Bali by way of Noosa

Richard Bran­son’s new re­sort brings a touch of ex­ot­ica to the Sun­shine Coast

The Weekend Australian - Travel - - Travel & Indulgence - PHIL JAR­RATT

HAN­NAH Make­peace would have been rolling in her grave. But the hordes of hippie squat­ters who moved in af­ter her demise would no doubt have de­rived amuse­ment from the idea of a charis­matic bil­lion­aire busi­ness­man evok­ing his hal­lu­cino­genic his­tory at the open­ing of a new re­sort on Make­peace’s old patch.

But then, Richard Bran­son has never been a stranger to con­tro­versy, and in 40 years at the helm of Vir­gin he has cer­tainly taken on tougher ad­ver­saries than the mem­ory of a long-dead spir­i­tu­al­ist spin­ster. Nev­er­the­less, as I quaff the coiffed one’s bub­bly at Make­peace Is­land, a short, muddy wade from Te­wantin on the mid­dle reaches of the Noosa River, I can’t help but con­jure the past as Bran­son ex­plains his Ba­li­nese folly.

‘‘I’ve al­ways loved Bali, since the days when as a young man I would try to get stoned on magic mush­rooms. I also have a pas­sion for is­lands, so when­ever I’ve had an op­por­tu­nity to pur­chase an is­land, I’ve tended to cre­ate a lit­tle taste of Bali on it,’’ he says.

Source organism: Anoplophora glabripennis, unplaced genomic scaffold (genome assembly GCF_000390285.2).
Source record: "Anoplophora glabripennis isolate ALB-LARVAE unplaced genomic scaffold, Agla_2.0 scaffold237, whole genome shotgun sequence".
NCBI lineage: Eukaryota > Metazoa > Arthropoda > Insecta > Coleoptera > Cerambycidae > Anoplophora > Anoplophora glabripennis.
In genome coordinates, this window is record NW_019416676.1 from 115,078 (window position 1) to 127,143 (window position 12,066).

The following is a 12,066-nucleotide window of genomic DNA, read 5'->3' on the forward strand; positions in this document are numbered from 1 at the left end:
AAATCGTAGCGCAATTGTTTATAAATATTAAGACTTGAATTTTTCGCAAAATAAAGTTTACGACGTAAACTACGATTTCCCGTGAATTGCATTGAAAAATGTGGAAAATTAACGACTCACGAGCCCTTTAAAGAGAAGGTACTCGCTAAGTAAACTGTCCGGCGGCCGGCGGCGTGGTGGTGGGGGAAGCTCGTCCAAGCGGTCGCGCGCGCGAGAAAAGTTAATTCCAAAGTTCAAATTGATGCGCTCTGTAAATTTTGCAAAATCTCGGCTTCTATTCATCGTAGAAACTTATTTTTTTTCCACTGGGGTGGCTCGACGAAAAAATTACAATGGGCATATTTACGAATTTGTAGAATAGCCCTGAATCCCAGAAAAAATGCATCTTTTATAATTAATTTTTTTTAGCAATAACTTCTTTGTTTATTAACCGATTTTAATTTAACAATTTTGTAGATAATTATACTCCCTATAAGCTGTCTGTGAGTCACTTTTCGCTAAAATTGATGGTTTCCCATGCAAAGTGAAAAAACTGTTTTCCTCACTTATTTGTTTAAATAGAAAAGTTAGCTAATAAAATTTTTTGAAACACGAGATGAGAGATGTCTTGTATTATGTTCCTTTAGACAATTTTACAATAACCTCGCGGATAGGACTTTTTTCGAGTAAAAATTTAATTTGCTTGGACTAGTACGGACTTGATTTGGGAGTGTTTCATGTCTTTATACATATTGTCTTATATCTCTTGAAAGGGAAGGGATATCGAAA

As you do. The young Bran­son would prob­a­bly have loved the derelict Make­peace Is­land of 30 years ago — with sarong-clad hip­pies and yachties smok­ing j oints un­der the eu­ca­lypts — al­most as much as the mogul ap­pears to love the $7 mil­lion re­treat he opened this month. For the Vir­gin boss and his part­ner in the de­vel­op­ment, for­mer Vir­gin Aus­tralia CEO Brett God­frey, it’s been a long, hard road since they pur­chased the is­land from artist Brian Spencer and his wife Bev­er­ley back in 2003, with var­i­ous as­pects of the orig­i­nal plan (in­clud­ing the oblig­a­tory he­li­pad) knocked back by the then mem­bers of Noosa Coun­cil.